Our Audio and Video player now takes advantage of built in HTML5 support for audio and video, which makes our player compatible with modern web browsers, including smartphones, (e.g. iPhone, iPad, Android, etc). For older browsers like Internet Explorer 8 (which does not support HTML5 video), and Firefox (which supports HTML5 video but is not licensed to play MP4 format yet), we will still provide the old Flash audio/video player, so your visitors will not lose any functionality.
The old Flash player will play both the old FLV and MP3 formats, as well as the new MP4 format. So for greatest compatibility we recommend using MP4 format for all videos and MP3 format for all audio files. We also recommend converting all your old videos that were uploaded as FLV to MP4, so that they will be watchable on mobile devices that don't support Flash. But if you keep old FLV files on the site, they will continue to be viewed by any browser that supports Flash (virtually all desktop browsers, but not most mobile browsers).
Audio files in MP3 format will play in the new HTML5 player if the browser supports HTML5. Otherwise it will play in the old Flash player like it always has. We still recommend a Sampling Rate of 44.1 Khz (for compatibility with the Flash player on browsers that do not support HTML5 audio. See our FAQ on Audio Formats for more details.)
We recommend that all videos be uploaded as MP4 for the best quality and compatibility across browsers. Most video software can exports MP4 with the correct settings that will be compatible with the HTML5 player. But for the record MP4 is just a container that wraps around different formats, typically the inner formats are H264 for Video and MP3 for Audio. So your MP4 must encode the video and audio in these standard formats as well. If your MP4 video does not play, it is probably a problem with incorrect encoding on your end.
All old videos that were in Flash Video format will continue to play in the old Flash player, but they will not be watchable on modern smartphones or other mobile devices that do not support Flash, e.g. iPhone, iPad, etc. See our FAQ on the FLV format for more information about this deprecated format.
If you have uploaded Quicktime (.mov) files, these will still play in browsers that have the quicktime plugin. But they may not play on mobile devices. Quicktime is not a web optimized format, and so the files are very large. Also many computers do not have the Quicktime plugin. So we do not recommend this format.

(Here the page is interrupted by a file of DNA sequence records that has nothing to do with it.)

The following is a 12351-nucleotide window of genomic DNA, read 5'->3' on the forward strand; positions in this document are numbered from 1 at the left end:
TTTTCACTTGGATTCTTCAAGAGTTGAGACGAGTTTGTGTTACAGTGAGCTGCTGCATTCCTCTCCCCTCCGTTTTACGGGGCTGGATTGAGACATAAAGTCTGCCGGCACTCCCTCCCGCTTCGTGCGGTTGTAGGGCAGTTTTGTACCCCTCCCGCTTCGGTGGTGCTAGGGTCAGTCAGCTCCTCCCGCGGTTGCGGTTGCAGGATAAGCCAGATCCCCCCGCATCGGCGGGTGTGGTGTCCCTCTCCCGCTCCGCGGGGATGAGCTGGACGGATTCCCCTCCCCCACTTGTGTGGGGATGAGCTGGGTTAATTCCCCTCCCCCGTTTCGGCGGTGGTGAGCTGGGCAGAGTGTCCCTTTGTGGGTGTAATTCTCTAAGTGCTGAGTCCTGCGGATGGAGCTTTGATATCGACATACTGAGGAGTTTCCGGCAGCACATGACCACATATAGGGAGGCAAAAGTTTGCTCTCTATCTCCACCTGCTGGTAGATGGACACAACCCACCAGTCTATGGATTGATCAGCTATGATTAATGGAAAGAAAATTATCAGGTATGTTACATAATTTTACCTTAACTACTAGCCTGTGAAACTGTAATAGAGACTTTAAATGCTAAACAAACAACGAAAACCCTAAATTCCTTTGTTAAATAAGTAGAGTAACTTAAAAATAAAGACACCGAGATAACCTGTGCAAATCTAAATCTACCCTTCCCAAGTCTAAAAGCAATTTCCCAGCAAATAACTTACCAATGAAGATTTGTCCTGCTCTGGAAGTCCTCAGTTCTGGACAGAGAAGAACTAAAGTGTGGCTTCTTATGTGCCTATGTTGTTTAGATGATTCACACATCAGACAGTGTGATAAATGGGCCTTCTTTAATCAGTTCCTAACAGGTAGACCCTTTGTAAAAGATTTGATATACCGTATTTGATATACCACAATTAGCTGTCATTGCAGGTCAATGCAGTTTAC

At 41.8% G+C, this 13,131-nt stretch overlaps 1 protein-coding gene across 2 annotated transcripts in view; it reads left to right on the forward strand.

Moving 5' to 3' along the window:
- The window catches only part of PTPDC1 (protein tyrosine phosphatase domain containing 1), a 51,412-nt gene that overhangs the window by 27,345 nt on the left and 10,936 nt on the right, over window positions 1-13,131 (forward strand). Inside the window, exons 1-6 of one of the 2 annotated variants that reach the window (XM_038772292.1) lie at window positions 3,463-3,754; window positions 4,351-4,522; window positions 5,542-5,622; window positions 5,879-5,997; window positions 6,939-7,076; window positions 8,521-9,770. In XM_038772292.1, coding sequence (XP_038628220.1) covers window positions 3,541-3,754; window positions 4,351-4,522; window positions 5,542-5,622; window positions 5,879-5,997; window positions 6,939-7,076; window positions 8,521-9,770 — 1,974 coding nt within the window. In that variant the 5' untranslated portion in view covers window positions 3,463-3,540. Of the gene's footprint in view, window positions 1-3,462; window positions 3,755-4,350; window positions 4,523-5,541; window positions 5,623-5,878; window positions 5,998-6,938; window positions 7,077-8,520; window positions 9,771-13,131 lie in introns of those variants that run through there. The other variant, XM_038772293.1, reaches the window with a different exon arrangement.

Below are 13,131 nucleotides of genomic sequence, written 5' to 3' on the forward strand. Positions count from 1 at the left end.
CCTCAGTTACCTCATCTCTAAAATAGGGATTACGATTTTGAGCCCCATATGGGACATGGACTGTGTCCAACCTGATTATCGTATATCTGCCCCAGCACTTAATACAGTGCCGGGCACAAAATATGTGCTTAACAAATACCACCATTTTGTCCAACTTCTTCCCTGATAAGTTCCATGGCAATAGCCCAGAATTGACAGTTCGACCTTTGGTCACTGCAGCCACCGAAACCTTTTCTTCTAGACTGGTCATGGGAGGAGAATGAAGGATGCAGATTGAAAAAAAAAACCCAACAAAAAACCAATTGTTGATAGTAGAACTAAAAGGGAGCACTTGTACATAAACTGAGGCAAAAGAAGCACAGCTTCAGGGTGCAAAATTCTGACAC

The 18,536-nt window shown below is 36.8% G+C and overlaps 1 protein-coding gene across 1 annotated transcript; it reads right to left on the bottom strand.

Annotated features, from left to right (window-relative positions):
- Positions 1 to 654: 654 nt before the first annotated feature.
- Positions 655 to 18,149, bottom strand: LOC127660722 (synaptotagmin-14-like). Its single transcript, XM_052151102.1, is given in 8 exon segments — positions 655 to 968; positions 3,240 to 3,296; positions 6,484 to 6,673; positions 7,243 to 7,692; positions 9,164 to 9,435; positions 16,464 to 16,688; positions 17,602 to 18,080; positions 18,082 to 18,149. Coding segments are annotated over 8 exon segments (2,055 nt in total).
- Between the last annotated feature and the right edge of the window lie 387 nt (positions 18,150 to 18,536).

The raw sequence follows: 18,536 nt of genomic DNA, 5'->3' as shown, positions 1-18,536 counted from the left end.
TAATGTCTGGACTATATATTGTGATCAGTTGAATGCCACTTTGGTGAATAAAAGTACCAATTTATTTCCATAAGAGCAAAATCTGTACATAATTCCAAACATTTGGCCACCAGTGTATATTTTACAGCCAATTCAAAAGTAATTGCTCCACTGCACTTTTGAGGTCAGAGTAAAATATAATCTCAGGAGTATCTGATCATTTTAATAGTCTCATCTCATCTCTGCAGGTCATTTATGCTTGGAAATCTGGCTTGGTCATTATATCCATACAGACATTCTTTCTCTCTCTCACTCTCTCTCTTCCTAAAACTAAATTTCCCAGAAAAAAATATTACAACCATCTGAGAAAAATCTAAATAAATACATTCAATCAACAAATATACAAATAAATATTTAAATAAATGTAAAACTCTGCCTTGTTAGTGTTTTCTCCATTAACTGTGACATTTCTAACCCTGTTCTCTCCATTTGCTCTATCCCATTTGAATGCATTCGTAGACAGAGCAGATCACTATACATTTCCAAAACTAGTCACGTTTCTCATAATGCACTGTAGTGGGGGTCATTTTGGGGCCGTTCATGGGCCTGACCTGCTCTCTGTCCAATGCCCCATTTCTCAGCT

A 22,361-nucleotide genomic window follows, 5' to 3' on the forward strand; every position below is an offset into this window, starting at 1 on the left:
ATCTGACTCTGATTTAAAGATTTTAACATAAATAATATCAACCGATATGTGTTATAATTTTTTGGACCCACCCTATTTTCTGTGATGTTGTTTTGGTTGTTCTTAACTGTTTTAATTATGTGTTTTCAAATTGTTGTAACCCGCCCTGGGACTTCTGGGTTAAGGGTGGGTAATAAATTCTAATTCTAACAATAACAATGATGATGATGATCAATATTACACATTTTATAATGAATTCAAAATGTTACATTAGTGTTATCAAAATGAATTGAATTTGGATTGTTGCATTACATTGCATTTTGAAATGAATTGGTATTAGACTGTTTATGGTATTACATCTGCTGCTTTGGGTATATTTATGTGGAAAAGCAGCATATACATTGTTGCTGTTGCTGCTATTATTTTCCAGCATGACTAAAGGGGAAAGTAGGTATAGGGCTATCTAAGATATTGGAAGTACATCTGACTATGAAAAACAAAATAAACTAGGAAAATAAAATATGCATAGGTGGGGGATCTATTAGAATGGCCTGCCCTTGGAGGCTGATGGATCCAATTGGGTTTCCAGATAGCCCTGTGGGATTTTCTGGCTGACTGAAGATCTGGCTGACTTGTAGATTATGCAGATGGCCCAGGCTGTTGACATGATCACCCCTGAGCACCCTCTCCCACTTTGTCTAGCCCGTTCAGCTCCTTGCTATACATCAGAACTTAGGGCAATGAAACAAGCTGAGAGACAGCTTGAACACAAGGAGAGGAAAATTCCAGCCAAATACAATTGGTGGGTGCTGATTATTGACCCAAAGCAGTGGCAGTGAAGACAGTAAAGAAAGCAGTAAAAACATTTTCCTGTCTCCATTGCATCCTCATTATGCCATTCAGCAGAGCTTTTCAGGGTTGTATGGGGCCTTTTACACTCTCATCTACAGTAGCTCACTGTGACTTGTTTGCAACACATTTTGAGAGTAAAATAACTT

The MP4 container supports a wide variety of audio and video formats, not all of which are part of the HTML5 specification. The list below includes the formats most commonly found in MP4 containers which should be avoided because they are not supported by HTML5 and can not be guaranteed to play back in all situations.
Although this format is valid inside an MP4 container and Flash will play it back without issues, it is not a part of the HTML5 specification and, as such, there is no guarantee that it will play back correctly in all situations. You might hold the opinion that the AAC format yields better audio quality than MP3 at the same bitrate and a direct technical comparison of the two formats would seem to agree with you. Unfortunately, we don't write the specifications, we just follow them, so we recommend that you use MP3 audio wherever possible.
DivX is a video format loosely based on the h.264 Advanced Simple Profile video format. When we say loosely, we mean very loosely; it's close enough that it is considered a valid format in an MP4 container but far enough that Flash and most browsers won't play it. We strongly recommend the use of h.264 Advanced Video Codec (AVC) wherever possible, but also support h.264 Advanced Simple Profile (ASP) in cases where AVC is unavailable or unsuitable for use. We recommend staying away from DivX altogether, as it only very loosely implements the less-efficient ASP profile of h.264.
Xvid is a video format loosely based on both h.264 ASP and DivX (which, itself, is loosely based on h.264 ASP). As a result, it matches the specification better in some respects, but stras farther from it in others. Like DivX, Xvid is close enough to the h.264 specification to be a valid format in an MP4 container, but far enough that Flash and most browsers won't play it. The recommendations made in the paragraph about DivX video apply equally here.
|MP3||AAC||h.264 ASP||h.264 AVC||FLV||MOV|
|Internet Explorer||9+ OR FLASH||FLASH ONLY||9+ OR FLASH||9+ OR FLASH||FLASH ONLY||WITH PUGIN|
|Firefox||4.0+ OR FLASH||FLASH ONLY||FLASH ONLY||FLASH ONLY||FLASH ONLY||WITH PUGIN|
|Safari||YES||YES||YES||YES||FLASH ONLY||WITH PUGIN|
|Chrome||YES||FLASH ONLY||FLASH ONLY SINCE 9.0||FLASH ONLY SINCE 9.0||FLASH ONLY||WITH PUGIN|
|Opera||FLASH ONLY||FLASH ONLY||FLASH ONLY||FLASH ONLY||FLASH ONLY||WITH PUGIN|
|iPhone / iPod Touch||YES||YES||
iPhone, iPhone 2, iPhone 3G, iPhone 3Gs - up to 640x480
iPhone 4 - up to 1280x720 (scaled to fit)
YES - up to 1280x720 (scaled to fit)
|Other Mobile Devices||PROBABLY||MAYBE||PROBABLY||UNLIKELY||UNLIKELY||UNLIKELY|